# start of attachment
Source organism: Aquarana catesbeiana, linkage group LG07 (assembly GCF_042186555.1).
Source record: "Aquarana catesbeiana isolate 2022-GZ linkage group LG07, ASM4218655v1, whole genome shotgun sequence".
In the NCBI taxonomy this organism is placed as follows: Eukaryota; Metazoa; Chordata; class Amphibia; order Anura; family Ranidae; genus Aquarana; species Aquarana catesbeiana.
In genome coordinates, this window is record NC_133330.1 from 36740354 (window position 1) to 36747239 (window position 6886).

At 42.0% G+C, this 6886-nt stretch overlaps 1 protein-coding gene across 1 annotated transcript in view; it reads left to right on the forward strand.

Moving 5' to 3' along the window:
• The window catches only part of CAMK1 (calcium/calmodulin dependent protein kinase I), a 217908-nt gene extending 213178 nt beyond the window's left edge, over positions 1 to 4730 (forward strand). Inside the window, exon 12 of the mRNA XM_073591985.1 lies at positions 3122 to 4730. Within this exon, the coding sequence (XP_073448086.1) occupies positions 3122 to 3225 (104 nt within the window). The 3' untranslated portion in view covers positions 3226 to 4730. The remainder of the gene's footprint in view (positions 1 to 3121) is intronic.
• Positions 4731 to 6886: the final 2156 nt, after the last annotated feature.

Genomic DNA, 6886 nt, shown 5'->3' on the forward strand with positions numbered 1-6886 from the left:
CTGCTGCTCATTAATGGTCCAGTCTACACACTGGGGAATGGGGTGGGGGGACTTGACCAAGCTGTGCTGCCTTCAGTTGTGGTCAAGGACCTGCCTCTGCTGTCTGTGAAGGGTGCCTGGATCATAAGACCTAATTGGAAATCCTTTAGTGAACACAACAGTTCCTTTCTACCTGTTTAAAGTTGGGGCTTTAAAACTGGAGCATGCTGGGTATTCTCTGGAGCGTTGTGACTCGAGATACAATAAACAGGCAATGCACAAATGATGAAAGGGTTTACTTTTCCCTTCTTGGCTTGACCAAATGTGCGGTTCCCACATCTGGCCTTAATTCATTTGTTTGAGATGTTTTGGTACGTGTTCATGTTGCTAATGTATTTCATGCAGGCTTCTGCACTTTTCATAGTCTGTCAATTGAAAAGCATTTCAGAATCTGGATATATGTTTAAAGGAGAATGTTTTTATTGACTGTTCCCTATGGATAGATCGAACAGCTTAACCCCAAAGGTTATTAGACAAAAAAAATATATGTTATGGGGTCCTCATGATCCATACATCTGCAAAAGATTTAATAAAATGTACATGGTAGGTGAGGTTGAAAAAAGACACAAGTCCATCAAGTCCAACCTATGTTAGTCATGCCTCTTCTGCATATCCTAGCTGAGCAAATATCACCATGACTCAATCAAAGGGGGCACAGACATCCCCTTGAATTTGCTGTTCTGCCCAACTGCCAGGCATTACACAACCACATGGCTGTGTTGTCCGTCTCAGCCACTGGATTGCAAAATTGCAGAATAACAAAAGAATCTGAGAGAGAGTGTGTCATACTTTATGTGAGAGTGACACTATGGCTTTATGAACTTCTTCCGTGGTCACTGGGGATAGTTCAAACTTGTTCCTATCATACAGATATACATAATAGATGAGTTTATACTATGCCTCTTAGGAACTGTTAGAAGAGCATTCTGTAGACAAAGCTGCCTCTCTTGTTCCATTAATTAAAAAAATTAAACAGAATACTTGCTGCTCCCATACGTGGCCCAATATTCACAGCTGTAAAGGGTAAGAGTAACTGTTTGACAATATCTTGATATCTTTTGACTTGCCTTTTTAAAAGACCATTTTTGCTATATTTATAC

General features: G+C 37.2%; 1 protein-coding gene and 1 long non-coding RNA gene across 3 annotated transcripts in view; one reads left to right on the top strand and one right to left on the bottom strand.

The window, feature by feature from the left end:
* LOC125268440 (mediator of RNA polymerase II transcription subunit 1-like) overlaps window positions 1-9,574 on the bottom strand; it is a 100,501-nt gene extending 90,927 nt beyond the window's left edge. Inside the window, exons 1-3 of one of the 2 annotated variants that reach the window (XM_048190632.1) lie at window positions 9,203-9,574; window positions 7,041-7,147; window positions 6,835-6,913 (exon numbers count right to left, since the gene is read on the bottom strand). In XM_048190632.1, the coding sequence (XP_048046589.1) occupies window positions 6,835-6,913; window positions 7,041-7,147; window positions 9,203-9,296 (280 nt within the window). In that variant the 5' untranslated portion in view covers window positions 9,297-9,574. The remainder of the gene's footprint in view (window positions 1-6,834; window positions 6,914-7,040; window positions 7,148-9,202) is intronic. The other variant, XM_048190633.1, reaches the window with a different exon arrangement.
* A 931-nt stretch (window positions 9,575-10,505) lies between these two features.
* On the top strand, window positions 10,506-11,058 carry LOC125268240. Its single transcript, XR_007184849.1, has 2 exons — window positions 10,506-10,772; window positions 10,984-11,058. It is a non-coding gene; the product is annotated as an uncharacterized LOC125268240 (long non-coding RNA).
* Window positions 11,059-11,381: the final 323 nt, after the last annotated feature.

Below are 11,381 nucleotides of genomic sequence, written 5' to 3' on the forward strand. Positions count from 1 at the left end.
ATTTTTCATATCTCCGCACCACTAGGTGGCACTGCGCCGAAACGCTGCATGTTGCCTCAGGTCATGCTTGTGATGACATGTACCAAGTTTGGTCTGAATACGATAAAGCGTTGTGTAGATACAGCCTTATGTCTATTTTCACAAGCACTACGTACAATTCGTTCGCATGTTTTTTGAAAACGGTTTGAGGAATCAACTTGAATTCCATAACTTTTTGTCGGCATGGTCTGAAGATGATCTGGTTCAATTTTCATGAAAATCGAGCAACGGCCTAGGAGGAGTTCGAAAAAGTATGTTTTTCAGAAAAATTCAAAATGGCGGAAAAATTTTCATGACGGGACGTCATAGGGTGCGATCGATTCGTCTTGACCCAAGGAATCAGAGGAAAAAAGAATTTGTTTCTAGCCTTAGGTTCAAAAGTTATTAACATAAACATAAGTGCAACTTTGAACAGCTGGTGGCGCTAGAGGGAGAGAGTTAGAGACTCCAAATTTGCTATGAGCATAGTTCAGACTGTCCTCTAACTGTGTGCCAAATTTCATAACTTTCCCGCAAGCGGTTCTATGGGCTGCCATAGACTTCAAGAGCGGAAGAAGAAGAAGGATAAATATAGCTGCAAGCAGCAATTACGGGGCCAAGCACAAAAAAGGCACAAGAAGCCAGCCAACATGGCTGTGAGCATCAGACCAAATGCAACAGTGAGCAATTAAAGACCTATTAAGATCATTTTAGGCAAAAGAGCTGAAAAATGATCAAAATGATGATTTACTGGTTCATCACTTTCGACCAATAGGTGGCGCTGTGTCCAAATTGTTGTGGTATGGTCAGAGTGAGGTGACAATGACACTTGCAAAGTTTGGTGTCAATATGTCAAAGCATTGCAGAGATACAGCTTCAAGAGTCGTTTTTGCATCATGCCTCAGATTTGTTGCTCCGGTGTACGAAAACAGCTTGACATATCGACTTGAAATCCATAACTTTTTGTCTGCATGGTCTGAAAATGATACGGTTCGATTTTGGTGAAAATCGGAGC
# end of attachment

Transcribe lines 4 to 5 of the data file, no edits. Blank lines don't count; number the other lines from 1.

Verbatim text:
In genome coordinates, this window is record NC_133330.1 from 36740354 (window position 1) to 36747239 (window position 6886).

At 42.0% G+C, this 6886-nt stretch overlaps 1 protein-coding gene across 1 annotated transcript in view; it reads left to right on the forward strand.